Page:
Meaning of 'AYN in English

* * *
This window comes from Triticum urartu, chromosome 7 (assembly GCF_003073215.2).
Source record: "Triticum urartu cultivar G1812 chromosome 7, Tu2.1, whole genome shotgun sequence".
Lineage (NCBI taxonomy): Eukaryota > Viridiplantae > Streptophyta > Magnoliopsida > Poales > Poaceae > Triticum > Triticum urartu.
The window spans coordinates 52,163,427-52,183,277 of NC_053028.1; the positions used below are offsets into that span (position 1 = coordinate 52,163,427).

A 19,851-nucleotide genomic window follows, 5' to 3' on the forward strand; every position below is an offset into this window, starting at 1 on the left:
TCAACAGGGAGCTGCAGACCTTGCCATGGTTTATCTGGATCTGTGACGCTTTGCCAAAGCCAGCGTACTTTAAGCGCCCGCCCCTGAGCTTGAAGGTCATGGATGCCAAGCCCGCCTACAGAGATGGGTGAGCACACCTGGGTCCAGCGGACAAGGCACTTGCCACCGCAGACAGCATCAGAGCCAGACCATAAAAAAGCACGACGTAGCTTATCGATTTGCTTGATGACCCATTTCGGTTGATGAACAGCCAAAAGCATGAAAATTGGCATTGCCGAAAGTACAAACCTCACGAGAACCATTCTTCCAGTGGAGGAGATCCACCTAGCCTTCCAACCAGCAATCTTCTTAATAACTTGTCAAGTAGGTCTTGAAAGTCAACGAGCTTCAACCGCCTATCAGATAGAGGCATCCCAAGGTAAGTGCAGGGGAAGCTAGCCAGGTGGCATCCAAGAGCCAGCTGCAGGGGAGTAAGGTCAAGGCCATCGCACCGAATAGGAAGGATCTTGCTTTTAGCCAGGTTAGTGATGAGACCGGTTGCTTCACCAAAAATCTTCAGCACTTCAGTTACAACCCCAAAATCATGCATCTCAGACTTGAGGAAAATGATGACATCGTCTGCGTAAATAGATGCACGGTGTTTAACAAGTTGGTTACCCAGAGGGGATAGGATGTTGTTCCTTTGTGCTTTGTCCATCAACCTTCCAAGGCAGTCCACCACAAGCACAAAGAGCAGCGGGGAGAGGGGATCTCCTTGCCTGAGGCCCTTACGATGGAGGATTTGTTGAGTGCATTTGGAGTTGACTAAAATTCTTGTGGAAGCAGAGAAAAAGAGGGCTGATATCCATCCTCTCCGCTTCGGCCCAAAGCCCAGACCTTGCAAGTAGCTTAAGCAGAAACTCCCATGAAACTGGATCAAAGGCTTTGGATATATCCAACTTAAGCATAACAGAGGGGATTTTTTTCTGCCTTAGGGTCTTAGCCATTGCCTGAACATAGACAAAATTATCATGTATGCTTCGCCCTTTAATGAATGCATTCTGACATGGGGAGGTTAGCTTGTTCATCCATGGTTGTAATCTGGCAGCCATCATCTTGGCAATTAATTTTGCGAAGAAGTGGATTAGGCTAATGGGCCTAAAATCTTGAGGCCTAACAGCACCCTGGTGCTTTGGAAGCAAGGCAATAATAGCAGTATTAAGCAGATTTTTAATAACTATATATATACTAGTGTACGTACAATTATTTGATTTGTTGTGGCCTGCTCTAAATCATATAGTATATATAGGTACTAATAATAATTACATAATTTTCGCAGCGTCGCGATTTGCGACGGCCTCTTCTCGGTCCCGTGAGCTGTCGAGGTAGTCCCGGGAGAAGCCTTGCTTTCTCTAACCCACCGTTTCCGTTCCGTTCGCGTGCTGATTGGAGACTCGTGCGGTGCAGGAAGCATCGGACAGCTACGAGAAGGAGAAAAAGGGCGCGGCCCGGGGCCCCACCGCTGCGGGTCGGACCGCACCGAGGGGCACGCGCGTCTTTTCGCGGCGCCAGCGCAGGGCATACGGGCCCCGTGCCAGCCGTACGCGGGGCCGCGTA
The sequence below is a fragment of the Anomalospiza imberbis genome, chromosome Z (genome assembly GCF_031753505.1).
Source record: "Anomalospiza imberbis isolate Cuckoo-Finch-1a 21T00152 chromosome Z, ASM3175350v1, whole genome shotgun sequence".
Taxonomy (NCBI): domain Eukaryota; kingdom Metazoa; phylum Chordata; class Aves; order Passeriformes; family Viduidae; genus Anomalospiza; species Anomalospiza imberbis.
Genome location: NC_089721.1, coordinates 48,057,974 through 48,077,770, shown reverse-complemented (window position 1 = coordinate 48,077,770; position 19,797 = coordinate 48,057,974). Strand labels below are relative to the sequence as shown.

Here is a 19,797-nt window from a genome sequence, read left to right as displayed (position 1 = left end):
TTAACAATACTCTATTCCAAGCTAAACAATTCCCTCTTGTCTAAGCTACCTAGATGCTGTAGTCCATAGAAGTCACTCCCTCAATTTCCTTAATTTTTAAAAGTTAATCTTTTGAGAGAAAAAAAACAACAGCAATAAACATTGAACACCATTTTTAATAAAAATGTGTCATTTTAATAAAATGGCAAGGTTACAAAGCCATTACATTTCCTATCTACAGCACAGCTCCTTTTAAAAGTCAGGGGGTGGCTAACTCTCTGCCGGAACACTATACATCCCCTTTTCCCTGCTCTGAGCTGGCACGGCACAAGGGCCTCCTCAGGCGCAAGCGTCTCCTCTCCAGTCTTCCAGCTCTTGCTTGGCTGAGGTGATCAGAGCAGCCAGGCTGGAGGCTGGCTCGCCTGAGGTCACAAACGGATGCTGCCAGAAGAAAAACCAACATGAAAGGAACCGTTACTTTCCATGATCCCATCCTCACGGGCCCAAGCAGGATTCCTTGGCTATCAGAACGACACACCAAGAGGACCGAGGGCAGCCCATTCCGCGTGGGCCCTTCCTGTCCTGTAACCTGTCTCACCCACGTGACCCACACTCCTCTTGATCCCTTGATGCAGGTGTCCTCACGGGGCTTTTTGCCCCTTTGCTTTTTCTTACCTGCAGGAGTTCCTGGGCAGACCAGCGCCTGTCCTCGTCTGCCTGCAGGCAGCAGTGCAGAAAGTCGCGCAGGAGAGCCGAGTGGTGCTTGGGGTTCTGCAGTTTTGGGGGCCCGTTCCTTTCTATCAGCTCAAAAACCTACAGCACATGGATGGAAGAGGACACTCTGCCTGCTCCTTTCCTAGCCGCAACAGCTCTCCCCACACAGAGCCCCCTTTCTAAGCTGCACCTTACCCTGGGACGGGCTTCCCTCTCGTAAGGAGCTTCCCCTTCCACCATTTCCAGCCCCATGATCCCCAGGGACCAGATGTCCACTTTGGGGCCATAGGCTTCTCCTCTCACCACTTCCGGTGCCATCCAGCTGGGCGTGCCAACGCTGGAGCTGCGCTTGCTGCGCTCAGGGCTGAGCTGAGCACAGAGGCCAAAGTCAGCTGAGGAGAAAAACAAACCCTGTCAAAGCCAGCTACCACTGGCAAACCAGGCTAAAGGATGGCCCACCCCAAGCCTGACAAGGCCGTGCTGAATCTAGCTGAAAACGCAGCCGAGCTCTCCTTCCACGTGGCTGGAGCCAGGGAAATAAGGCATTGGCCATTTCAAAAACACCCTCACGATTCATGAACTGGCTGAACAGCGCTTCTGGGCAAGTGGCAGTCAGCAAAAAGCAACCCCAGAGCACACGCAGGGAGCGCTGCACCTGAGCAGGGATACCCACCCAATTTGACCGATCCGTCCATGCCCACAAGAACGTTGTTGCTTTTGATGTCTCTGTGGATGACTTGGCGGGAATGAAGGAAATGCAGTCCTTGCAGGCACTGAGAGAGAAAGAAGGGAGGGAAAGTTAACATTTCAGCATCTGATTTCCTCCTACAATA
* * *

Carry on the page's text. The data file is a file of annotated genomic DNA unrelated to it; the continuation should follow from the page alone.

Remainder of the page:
( (Arabic: notable), ) plural A'yan, in Islamic countries, an eminent person. Under the Ottoman regime (c. 13001923) the term at first denoted provincial or local notables, but in the 18th and early 19th century it was applied to a class of landlords who exercised political functions and were accorded official status. Many a'yan during the 17th century acquired lifelong leases on tax farms and prospered financially. During the 176874 Russo-Turkish War, the Ottoman government turned to the a'yan for military and financial assistance and in return officially recognized them as the chosen representatives of the people. In 1786 the central government, suspicious of the a'yan's growing influence, attempted to exclude them from provincial government; but, when war with Russia broke out again (1787), it once more turned to them for assistance and (1790) restored their provincial authority. During the reigns of Selim III (17891807) and Mahmud II (180839), the a'yan in Rumelia (the Balkan section of the empire) played an important part in Ottoman affairs, often defying the central authority. Of these Ali Pasa of Jannina (now in Greece), Pasvanoglu of Vidin (now in Bulgaria), and Ismail Bey of Seres (now Srrai, Greece) maintained their own private armies, levied taxes, and dispensed justice. The 'ayn of Rusuk (now in Bulgaria), Bayrakdar Mustafa Pasa, although he failed to restore Selim III, led a successful coup and brought Selim's nephew Mahmud II to the throne. Bayrakdar subsequently became grand vizier and convened (1808) a conference of a'yan and derebeys (valley lords, hereditary and virtually independent feudatories in Anatolia) in Istanbul, where they and representatives of Mahmud II signed a mutual assistance pact that recognized and confirmed their status. Soon after, however, Mahmud succeeded in breaking the power of the a'yan and the derebeys and established his rule over most of the empire.

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